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Abstract:The application of deep learning toward discovery of data-driven models requires careful application of inductive biases to obtain a description of physics which is both accurate and robust. We present here a framework for discovering continuum models from high fidelity molecular simulation data. Our approach applies a neural network parameterization of governing physics in modal space, allowing a characterization of differential operators while providing structure which may be used to impose biases related to symmetry, isotropy, and conservation form. We demonstrate the effectiveness of our framework for a variety of physics, including local and nonlocal diffusion processes and single and multiphase flows. For the flow physics we demonstrate this approach leads to a learned operator that generalizes to system characteristics not included in the training sets, such as variable particle sizes, densities, and concentration.

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Abstract:Second-order optimizers hold intriguing potential for deep learning, but suffer from increased cost and sensitivity to the non-convexity of the loss surface as compared to gradient-based approaches. We introduce a coordinate descent method to train deep neural networks for classification tasks that exploits global convexity of the cross-entropy loss in the weights of the linear layer. Our hybrid Newton/Gradient Descent (NGD) method is consistent with the interpretation of hidden layers as providing an adaptive basis and the linear layer as providing an optimal fit of the basis to data. By alternating between a second-order method to find globally optimal parameters for the linear layer and gradient descent to train the hidden layers, we ensure an optimal fit of the adaptive basis to data throughout training. The size of the Hessian in the second-order step scales only with the number weights in the linear layer and not the depth and width of the hidden layers; furthermore, the approach is applicable to arbitrary hidden layer architecture. Previous work applying this adaptive basis perspective to regression problems demonstrated significant improvements in accuracy at reduced training cost, and this work can be viewed as an extension of this approach to classification problems. We first prove that the resulting Hessian matrix is symmetric semi-definite, and that the Newton step realizes a global minimizer. By studying classification of manufactured two-dimensional point cloud data, we demonstrate both an improvement in validation error and a striking qualitative difference in the basis functions encoded in the hidden layer when trained using NGD. Application to image classification benchmarks for both dense and convolutional architectures reveals improved training accuracy, suggesting possible gains of second-order methods over gradient descent.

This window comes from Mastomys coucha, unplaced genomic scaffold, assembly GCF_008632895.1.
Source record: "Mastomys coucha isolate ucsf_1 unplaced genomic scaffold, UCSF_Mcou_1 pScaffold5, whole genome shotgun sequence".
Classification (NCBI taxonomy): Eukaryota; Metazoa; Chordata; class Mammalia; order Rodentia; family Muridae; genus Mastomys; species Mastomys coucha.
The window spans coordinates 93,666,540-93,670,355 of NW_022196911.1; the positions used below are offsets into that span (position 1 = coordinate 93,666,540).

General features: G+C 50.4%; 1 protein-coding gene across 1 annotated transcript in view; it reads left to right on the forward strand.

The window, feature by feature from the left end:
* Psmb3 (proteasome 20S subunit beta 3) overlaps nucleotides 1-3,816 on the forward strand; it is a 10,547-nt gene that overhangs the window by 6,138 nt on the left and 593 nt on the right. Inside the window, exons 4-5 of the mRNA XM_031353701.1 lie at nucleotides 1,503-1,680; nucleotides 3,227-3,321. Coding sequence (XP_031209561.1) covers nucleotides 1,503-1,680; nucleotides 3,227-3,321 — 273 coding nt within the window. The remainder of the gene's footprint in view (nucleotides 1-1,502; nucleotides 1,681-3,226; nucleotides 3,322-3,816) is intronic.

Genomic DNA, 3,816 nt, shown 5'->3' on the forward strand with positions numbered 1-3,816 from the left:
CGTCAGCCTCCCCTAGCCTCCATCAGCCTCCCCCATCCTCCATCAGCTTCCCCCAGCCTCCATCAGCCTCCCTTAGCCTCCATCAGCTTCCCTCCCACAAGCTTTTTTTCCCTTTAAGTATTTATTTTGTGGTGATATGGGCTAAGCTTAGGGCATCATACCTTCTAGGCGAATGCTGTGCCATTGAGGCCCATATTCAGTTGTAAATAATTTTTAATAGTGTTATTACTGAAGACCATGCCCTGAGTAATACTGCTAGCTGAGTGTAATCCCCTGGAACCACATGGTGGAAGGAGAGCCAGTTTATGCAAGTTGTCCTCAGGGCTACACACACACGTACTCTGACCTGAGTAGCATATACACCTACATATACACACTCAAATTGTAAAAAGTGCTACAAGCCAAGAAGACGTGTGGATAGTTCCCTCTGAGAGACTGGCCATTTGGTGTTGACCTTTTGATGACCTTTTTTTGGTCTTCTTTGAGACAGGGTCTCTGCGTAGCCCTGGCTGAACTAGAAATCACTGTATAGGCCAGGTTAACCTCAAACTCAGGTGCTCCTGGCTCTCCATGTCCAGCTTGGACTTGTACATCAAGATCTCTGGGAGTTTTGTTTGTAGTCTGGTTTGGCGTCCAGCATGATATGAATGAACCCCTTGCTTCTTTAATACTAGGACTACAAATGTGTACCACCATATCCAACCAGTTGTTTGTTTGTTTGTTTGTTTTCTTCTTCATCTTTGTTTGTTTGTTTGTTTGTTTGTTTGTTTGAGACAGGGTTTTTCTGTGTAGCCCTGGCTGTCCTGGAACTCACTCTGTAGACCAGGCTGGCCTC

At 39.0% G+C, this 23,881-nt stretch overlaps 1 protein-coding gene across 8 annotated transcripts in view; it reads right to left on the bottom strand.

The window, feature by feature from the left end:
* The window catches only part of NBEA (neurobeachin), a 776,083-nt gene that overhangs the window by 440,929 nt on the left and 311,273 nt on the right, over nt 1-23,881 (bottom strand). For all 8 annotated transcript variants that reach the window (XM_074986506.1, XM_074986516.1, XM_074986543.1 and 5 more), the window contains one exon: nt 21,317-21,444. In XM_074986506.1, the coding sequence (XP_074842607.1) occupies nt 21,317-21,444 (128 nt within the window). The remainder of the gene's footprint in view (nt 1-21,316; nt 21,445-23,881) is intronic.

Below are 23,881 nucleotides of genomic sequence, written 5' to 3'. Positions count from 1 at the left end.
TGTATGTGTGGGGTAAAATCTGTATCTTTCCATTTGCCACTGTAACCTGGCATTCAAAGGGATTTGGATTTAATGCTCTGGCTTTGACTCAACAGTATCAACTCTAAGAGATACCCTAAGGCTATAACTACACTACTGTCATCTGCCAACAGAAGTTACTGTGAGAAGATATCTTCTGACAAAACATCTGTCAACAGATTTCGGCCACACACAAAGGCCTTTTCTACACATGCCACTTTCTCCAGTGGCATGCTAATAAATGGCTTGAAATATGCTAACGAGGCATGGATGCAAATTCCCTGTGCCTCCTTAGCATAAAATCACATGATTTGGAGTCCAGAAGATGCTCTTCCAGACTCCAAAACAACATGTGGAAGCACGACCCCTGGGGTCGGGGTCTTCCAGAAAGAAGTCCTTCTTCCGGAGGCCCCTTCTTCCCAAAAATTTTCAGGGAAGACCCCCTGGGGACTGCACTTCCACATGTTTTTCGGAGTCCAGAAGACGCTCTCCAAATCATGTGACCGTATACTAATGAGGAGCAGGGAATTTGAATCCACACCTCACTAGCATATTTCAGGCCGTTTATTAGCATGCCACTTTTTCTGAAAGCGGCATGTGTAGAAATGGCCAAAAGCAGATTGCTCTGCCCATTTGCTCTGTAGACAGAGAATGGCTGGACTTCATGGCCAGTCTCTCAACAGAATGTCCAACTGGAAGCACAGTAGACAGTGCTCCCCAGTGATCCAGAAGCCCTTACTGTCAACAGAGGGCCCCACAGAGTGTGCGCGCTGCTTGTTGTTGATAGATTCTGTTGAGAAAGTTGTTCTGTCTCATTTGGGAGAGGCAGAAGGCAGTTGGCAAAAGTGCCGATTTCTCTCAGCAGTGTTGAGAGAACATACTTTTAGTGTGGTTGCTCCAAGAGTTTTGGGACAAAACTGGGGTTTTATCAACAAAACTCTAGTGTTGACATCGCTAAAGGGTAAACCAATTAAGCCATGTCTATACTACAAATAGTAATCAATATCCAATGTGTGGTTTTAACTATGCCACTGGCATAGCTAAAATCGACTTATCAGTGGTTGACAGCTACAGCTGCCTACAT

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Abstract:Motivated by the gap between theoretical optimal approximation rates of deep neural networks (DNNs) and the accuracy realized in practice, we seek to improve the training of DNNs. The adoption of an adaptive basis viewpoint of DNNs leads to novel initializations and a hybrid least squares/gradient descent optimizer. We provide analysis of these techniques and illustrate via numerical examples dramatic increases in accuracy and convergence rate for benchmarks characterizing scientific applications where DNNs are currently used, including regression problems and physics-informed neural networks for the solution of partial differential equations.

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Abstract:Data fields sampled on irregularly spaced points arise in many applications in the sciences and engineering. For regular grids, Convolutional Neural Networks (CNNs) have been successfully used to gaining benefits from weight sharing and invariances. We generalize CNNs by introducing methods for data on unstructured point clouds based on Generalized Moving Least Squares (GMLS). GMLS is a non-parametric technique for estimating linear bounded functionals from scattered data, and has recently been used in the literature for solving partial differential equations. By parameterizing the GMLS estimator, we obtain learning methods for operators with unstructured stencils. In GMLS-Nets the necessary calculations are local, readily parallelizable, and the estimator is supported by a rigorous approximation theory. We show how the framework may be used for unstructured physical data sets to perform functional regression to identify associated differential operators and to regress quantities of interest. The results suggest the architectures to be an attractive foundation for data-driven model development in scientific machine learning applications.

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Abstract:This note introduces a regression technique for finding a class of nonlinear integro-differential operators from data. The method parametrizes the spatial operator with neural networks and Fourier transforms such that it can fit a class of nonlinear operators without needing a library of a priori selected operators. We verify that this method can recover the spatial operators in the fractional heat equation and the Kuramoto-Sivashinsky equation from numerical solutions of the equations.